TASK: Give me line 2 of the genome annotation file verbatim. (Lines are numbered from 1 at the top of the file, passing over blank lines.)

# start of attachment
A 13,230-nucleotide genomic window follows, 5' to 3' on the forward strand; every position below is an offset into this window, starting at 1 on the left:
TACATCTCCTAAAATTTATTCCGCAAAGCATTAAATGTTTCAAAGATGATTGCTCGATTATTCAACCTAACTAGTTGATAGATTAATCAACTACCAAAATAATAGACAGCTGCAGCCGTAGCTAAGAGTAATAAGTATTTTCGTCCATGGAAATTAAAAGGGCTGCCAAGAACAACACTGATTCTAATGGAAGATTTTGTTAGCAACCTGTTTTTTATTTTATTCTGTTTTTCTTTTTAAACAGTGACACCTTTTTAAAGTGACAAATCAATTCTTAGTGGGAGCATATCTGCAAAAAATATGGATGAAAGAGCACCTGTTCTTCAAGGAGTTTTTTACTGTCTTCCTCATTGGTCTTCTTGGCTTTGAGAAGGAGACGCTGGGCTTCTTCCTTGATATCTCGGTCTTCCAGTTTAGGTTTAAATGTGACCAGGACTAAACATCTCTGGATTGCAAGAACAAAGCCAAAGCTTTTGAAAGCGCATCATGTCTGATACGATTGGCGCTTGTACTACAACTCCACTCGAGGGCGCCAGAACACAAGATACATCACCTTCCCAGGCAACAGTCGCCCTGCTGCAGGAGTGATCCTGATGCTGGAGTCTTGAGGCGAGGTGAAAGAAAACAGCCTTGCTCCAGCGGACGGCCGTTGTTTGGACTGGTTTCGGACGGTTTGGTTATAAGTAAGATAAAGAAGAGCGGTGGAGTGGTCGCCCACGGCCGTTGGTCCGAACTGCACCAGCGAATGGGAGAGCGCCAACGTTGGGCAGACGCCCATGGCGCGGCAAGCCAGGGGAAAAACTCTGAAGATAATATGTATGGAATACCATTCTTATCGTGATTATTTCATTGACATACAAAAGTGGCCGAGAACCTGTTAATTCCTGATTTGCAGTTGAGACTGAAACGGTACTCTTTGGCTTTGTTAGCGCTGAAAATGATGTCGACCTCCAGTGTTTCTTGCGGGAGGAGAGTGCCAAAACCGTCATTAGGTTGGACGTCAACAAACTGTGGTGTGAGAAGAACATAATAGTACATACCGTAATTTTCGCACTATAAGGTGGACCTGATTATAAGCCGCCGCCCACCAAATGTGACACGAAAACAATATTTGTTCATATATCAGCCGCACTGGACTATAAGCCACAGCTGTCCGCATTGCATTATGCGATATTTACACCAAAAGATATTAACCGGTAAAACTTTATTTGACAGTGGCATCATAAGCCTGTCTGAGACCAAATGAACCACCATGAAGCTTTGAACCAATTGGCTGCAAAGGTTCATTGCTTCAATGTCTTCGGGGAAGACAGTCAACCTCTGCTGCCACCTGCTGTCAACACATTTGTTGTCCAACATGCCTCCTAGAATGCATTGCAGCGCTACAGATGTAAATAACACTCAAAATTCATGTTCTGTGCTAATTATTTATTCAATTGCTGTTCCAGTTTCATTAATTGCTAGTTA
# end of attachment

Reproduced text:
TACATCTCCTAAAATTTATTCCGCAAAGCATTAAATGTTTCAAAGATGATTGCTCGATTATTCAACCTAACTAGTTGATAGATTAATCAACTACCAAAATAATAGACAGCTGCAGCCGTAGCTAAGAGTAATAAGTATTTTCGTCCATGGAAATTAAAAGGGCTGCCAAGAACAACACTGATTCTAATGGAAGATTTTGTTAGCAACCTGTTTTTTATTTTATTCTGTTTTTCTTTTTAAACAGTGACACCTTTTTAAAGTGACAAATCAATTCTTAGTGGGAGCATATCTGCAAAAAATATGGATGAAAGAGCACCTGTTCTTCAAGGAGTTTTTTACTGTCTTCCTCATTGGTCTTCTTGGCTTTGAGAAGGAGACGCTGGGCTTCTTCCTTGATATCTCGGTCTTCCAGTTTAGGTTTAAATGTGACCAGGACTAAACATCTCTGGATTGCAAGAACAAAGCCAAAGCTTTTGAAAGCGCATCATGTCTGATACGATTGGCGCTTGTACTACAACTCCACTCGAGGGCGCCAGAACACAAGATACATCACCTTCCCAGGCAACAGTCGCCCTGCTGCAGGAGTGATCCTGATGCTGGAGTCTTGAGGCGAGGTGAAAGAAAACAGCCTTGCTCCAGCGGACGGCCGTTGTTTGGACTGGTTTCGGACGGTTTGGTTATAAGTAAGATAAAGAAGAGCGGTGGAGTGGTCGCCCACGGCCGTTGGTCCGAACTGCACCAGCGAATGGGAGAGCGCCAACGTTGGGCAGACGCCCATGGCGCGGCAAGCCAGGGGAAAAACTCTGAAGATAATATGTATGGAATACCATTCTTATCGTGATTATTTCATTGACATACAAAAGTGGCCGAGAACCTGTTAATTCCTGATTTGCAGTTGAGACTGAAACGGTACTCTTTGGCTTTGTTAGCGCTGAAAATGATGTCGACCTCCAGTGTTTCTTGCGGGAGGAGAGTGCCAAAACCGTCATTAGGTTGGACGTCAACAAACTGTGGTGTGAGAAGAACATAATAGTACATACCGTAATTTTCGCACTATAAGGTGGACCTGATTATAAGCCGCCGCCCACCAAATGTGACACGAAAACAATATTTGTTCATATATCAGCCGCACTGGACTATAAGCCACAGCTGTCCGCATTGCATTATGCGATATTTACACCAAAAGATATTAACCGGTAAAACTTTATTTGACAGTGGCATCATAAGCCTGTCTGAGACCAAATGAACCACCATGAAGCTTTGAACCAATTGGCTGCAAAGGTTCATTGCTTCAATGTCTTCGGGGAAGACAGTCAACCTCTGCTGCCACCTGCTGTCAACACATTTGTTGTCCAACATGCCTCCTAGAATGCATTGCAGCGCTACAGATGTAAATAACACTCAAAATTCATGTTCTGTGCTAATTATTTATTCAATTGCTGTTCCAGTTTCATTAATTGCTAGTTA